Once again a contingency of fabricators came together during The International Surface Event, which was held at the Mandalay Bay Convention Center from January 18 to 20, 2017, to participate in a Fabricator Forum. The session is designed for fabricators to engage with their peers on issues pertinent to the stone industry. A moderator, Duane Naquin, president of Stone Interiors, as well as a panel of fabricators from across the U.S., led the discussion, encouraging audience participation.
The panelists included:
- Kimberly Homs, Great in Counters, Smithfield, RI
- Joe Durfee, American Floor Coverings, East Hartford, CT
- Blake Christensen, Valley View Granite, Tremonton, UT
- Rey Rodriguez, Ageless Stoneworks Inc., Houston, TX
The hour-and-a-half-long session passed by quickly, with audience members embracing the forum and asking questions and sharing experiences. “We are here to talk through your issues and help you out,” said Naquin, when addressing participants. Quartz surfacing remains a “hot” topic among fabricators of the stone industry, as well as management issues such as incentive programs to retain loyal employees. The following is a summary of some of the topics covered during this year’s Fabricator Forum.
The challenges with quartz
Many fabricators are cutting quartz, but it doesn’t come without its share of difficulties, judging by some of the comments expressed by audience members. One participant asked if anyone has noticed that some quartz slabs appear to have metal marks on them? “It personally has not happened to me, but it is becoming more common,” said Rodriguez. “I think all those quartz problems are more common than you think.”
“In one in five quartz slabs we see it,” added Naquin. “It’s extremely difficult to find beforehand. We tried some different top polishing methods [to remove the marks].”
“Unfortunately, the supplier will say it’s on you because you should have caught it sooner — before cutting,” said Durfee. “We have been burned a few times.”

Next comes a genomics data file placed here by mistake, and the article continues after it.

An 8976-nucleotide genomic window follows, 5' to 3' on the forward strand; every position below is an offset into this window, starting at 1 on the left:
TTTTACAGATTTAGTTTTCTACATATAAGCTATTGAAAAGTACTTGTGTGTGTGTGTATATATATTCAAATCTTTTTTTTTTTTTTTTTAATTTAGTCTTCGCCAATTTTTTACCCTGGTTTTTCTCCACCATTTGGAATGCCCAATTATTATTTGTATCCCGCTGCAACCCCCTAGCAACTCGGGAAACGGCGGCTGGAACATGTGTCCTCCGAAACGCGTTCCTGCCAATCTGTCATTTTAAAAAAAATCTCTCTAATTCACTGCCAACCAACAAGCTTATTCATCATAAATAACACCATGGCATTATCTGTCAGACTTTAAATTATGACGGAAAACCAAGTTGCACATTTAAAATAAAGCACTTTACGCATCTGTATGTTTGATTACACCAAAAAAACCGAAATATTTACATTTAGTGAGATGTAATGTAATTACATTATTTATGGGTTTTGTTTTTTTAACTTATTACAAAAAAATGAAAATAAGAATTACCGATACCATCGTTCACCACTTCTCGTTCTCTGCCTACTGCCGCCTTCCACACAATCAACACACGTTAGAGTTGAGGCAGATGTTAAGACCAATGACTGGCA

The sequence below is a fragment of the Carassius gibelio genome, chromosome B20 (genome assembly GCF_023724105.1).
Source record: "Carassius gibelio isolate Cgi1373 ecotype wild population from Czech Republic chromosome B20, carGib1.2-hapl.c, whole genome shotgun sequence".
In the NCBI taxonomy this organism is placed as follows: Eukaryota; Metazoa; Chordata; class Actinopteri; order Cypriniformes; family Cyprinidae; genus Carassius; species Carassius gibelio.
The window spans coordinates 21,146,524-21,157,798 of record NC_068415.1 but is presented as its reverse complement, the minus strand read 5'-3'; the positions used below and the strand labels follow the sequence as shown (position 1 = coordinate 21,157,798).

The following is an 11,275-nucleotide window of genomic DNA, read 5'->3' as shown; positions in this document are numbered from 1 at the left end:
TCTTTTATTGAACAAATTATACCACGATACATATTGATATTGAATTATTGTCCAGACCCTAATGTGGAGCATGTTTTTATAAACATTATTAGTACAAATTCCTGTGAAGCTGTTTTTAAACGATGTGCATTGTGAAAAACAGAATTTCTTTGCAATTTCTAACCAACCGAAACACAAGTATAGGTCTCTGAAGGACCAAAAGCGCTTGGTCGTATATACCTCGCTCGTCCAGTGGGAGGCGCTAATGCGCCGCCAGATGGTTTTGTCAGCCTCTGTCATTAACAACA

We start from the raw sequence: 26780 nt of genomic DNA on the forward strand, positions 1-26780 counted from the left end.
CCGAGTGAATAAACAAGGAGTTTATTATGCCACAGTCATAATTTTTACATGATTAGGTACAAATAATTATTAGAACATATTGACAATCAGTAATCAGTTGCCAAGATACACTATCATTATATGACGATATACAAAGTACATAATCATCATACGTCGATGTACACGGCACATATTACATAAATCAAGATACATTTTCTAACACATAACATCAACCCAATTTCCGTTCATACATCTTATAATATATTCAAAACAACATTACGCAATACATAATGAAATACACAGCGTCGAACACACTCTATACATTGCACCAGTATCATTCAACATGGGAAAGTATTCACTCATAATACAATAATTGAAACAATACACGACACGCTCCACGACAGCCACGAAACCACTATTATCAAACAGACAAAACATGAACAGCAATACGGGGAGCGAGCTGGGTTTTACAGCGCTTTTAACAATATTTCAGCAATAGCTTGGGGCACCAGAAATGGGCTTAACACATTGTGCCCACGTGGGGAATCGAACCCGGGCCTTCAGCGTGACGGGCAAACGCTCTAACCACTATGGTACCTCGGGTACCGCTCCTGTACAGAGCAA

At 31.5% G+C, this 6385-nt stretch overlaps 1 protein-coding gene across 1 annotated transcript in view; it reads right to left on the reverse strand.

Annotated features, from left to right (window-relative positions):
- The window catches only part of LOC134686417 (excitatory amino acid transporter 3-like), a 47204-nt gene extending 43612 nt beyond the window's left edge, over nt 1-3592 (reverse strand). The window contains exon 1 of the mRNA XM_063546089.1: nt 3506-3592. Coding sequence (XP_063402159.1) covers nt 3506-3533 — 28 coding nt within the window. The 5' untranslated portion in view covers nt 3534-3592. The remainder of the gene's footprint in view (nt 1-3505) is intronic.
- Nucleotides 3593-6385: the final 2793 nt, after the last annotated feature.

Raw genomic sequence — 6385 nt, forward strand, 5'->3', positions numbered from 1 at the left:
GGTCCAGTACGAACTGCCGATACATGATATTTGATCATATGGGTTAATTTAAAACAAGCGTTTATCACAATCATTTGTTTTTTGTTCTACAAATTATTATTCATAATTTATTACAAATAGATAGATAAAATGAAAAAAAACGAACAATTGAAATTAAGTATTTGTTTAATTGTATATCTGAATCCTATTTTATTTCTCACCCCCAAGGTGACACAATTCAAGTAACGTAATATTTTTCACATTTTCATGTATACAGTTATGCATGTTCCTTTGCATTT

Homs also said her company has encountered this problem, and explained to the audience the solution they found. “We set up a detail inspection table before cutting,” she said.
Still addressing issues with quartz surfacing, another participant asked what’s the tolerance of engineered stone? “I am seeing more warped slabs of engineered stone,” he said. “Is there anything to alleviate the tension before cutting?”
“We see that a lot,” explained Christensen. “We have had success double stacking them and letting them sit under water for the weekend. We have a floating table.”
“I have never done this, but I have talked to people who flip it over and make cuts on the backside,” said Durfee. “It’s very hard when each manufacturer makes up their own rules of what is and not acceptable.”
Company incentive programs
During the forum, the conversation turned to incentive programs. “What are you doing in your company?” asked a participant.
“The biggest thing is to explain the program and what they are to gain,” said Homs. “Friendly competition works well. We do a daily dashboard.”
“Human nature is we all need to feel appreciated,” said Christensen. “If we can understand measurable metrics, it’s a good start to an employee incentive program.”
Homs pointed out the importance of safety. “We do a quarterly incentive program,” she said. “If we go a month without an accident, we put names in a hat. At the end of the quarter, we pull names out and give out $50 and $100 gift cards. The employees love it. It feels good to be a part of something bigger than themselves.”
Another audience member explained his company does both individual and team incentive programs. “Teamwork works well,” he said. “The stronger guys want to help the weaker ones and teach them so they can win. Some of the individual programs we do includes tracking lineal footage being polished or cut. Our rework had been 30%. We got it down to 3% once we got the guys involved.”
A question was also raised regarding compact sintered surfaces. “Does anyone have advice on repairing it?” asked a participant.
“We haven’t done a ton of that material yet,” said Durfee. “If something does chip, we don’t take a chance because we can’t make it look good.”
Importing vs. suppliers
“Is it worth it to import or negotiate in the U.S. if you have say $20,000?” asked one fabricator. “It depends on your business model,” said Homs. “We were limited on space so it didn’t make sense to import. As we got into more commercial work and needed more slabs of one color, it made sense.
“If you do residential and offer 20 colors, it doesn’t make sense to bundle colors,” Homs went on to say. “We are fortunate that in New England there are a ton of wholesalers. I don’t know if [that’s the case] if say you are in Montana.”